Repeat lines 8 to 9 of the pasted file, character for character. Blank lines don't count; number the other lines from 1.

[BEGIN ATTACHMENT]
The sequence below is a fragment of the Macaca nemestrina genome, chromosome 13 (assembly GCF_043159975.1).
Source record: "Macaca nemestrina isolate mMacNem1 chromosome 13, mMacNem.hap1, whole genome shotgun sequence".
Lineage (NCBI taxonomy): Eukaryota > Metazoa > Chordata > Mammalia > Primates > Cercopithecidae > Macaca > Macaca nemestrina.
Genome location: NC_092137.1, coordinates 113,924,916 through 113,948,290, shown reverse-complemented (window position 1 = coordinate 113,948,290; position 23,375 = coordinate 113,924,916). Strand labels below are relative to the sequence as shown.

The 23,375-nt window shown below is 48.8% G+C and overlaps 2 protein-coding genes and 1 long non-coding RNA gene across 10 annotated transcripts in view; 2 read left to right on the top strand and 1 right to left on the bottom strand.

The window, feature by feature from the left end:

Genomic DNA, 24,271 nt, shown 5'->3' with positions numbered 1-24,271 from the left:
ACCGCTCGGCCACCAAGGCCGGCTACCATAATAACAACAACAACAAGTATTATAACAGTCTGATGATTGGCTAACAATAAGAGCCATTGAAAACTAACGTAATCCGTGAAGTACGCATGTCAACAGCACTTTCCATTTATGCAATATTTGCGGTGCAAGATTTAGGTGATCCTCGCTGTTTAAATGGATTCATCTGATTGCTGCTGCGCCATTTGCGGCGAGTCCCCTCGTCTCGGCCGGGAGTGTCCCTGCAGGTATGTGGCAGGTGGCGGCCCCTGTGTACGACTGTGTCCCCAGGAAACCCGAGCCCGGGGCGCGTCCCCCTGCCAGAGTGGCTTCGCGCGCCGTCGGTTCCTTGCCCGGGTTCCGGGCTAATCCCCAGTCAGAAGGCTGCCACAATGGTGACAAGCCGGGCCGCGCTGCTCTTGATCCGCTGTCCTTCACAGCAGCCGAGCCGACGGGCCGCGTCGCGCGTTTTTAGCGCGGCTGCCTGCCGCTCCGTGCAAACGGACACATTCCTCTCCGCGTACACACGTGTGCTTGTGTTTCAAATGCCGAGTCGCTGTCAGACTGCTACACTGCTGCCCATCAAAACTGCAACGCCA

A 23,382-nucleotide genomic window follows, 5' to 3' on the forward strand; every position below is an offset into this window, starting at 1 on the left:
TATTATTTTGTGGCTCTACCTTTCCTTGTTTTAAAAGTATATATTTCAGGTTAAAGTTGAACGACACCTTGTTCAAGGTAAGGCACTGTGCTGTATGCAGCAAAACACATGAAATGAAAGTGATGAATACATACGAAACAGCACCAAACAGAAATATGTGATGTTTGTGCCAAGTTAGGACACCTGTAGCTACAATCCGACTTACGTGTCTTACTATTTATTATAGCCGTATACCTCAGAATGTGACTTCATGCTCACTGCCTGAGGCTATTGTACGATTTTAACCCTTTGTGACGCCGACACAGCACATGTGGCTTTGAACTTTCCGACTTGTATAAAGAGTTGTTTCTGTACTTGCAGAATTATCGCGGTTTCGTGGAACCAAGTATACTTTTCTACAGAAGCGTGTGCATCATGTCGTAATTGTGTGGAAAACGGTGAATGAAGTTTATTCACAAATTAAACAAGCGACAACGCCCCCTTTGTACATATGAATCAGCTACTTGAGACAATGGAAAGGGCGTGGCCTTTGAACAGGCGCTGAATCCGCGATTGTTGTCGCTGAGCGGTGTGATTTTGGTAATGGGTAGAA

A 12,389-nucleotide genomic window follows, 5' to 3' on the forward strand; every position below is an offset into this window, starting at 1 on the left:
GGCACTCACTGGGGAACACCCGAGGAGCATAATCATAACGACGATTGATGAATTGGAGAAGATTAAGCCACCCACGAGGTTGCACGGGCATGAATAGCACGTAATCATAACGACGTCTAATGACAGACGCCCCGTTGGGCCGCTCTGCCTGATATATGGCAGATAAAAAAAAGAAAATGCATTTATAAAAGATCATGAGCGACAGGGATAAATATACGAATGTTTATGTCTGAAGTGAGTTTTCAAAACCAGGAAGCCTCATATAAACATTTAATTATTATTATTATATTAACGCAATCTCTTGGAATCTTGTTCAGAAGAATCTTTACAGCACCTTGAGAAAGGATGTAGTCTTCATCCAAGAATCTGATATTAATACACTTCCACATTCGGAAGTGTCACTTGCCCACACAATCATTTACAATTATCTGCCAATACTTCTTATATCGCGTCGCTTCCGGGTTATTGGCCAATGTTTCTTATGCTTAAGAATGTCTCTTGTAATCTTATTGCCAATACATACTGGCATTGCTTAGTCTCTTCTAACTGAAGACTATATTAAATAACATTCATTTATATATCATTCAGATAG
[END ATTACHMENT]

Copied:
ACCGCTCGGCCACCAAGGCCGGCTACCATAATAACAACAACAACAAGTATTATAACAGTCTGATGATTGGCTAACAATAAGAGCCATTGAAAACTAACGTAATCCGTGAAGTACGCATGTCAACAGCACTTTCCATTTATGCAATATTTGCGGTGCAAGATTTAGGTGATCCTCGCTGTTTAAATGGATTCATCTGATTGCTGCTGCGCCATTTGCGGCGAGTCCCCTCGTCTCGGCCGGGAGTGTCCCTGCAGGTATGTGGCAGGTGGCGGCCCCTGTGTACGACTGTGTCCCCAGGAAACCCGAGCCCGGGGCGCGTCCCCCTGCCAGAGTGGCTTCGCGCGCCGTCGGTTCCTTGCCCGGGTTCCGGGCTAATCCCCAGTCAGAAGGCTGCCACAATGGTGACAAGCCGGGCCGCGCTGCTCTTGATCCGCTGTCCTTCACAGCAGCCGAGCCGACGGGCCGCGTCGCGCGTTTTTAGCGCGGCTGCCTGCCGCTCCGTGCAAACGGACACATTCCTCTCCGCGTACACACGTGTGCTTGTGTTTCAAATGCCGAGTCGCTGTCAGACTGCTACACTGCTGCCCATCAAAACTGCAACGCCA

A 23,382-nucleotide genomic window follows, 5' to 3' on the forward strand; every position below is an offset into this window, starting at 1 on the left: